Side effects are any undesired actions or effects of the experimental drug or treatment. Negative or adverse effects may include headache, nausea, skin irritation, or other physical problems. Experimental treatments must be evaluated for both immediate and long-term side effects.

  • IS THE PROPOSED TREATMENT EFFECTIVE?

    Some clinical studies are only carried out to evaluate harmlessness (safety) and tolerance of certain products. Other clinical studies also aim at evaluating the effectiveness of the products. Some information on the effectiveness of the products being studied is found in the informed consent form.

  • WHAT IS THE COMPENSATORY INDEMNITY?

    Financial compensation is offered to clinical study volunteers for traveling expenses and the time allocated to their participation in the study. This amount is usually sent by mail a few weeks after the end of the clinical study when all visits are completed, depending on your study site.

  • WHAT HAPPENS IF I CANNOT OR DO NOT WANT TO COMPLETE THE STUDY?

    The subject’s participation is important to us so that we can collect data on the investigational product in the target population. However, a subject has the right to leave a clinical trial at any time, without justification and without penalty or loss of benefits attributed to him, even if he has already signed the consent form. By withdrawing from the study, the subject should give his renunciation to the research team. The subject will be compensated for the visits and could be recalled later for long-term monitoring for safety reasons.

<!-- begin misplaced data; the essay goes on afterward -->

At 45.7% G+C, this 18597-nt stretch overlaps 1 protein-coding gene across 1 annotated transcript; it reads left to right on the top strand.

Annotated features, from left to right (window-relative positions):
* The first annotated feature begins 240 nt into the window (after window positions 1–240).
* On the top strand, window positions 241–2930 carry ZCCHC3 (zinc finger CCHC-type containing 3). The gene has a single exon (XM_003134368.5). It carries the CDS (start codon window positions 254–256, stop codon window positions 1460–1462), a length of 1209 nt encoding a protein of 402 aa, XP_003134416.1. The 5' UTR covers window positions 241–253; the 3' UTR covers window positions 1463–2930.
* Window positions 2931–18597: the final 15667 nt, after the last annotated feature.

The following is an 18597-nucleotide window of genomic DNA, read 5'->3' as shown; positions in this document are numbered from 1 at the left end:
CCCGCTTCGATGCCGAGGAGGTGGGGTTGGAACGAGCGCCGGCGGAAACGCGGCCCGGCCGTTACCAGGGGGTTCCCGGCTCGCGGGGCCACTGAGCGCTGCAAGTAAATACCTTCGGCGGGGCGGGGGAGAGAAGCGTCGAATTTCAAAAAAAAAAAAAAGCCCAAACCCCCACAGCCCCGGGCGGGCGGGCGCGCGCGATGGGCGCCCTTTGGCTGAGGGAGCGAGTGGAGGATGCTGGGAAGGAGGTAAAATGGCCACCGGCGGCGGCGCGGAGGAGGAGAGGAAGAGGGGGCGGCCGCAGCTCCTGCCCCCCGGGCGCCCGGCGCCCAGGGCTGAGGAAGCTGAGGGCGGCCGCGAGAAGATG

• WHAT SHOULD WE PROVIDE TO REGULATORY AGENCIES IN ORDER TO CONDUCT A CLINICAL STUDY?

    A clinical trial involving an experimental product (i.e. never marketed in Canada before) may start only once Health Canada approval and authorization from the ethics committee are obtained.

     

    Health Canada is a government agency whose mission is to improve and maintain the health of Canadians. Their evaluations focus on the product, the rationale of the study and examinations to be carried during the study.

     

    The Ethics Committee independently reviews all the ethical aspects of the study to protect the rights and well-being of research subjects.

     

    Any change to the study must be approved by an ethics committee and, depending on the type of change, Health Canada before being implemented.

     

    It is the duty of the pharmaceutical company, Innovaderm and the study doctor to report to the ethics committee and to Health Canada any new information that may have an impact on the approval of the study or the well-being of the subject.

     

    Before starting a clinical trial, a form confirming the selection of the study doctor must be forwarded to Health Canada. This document states that the physician will conduct the study in accordance with Good Clinical Practice (GCP), a standard that ensures that the rights, the safety and well-being of subjects are respected. Moreover, in order to monitor and ensure compliance of GCP and compliance with legal requirements, inspections at clinical sites can be conducted at any time by a government agency, either domestic or foreign.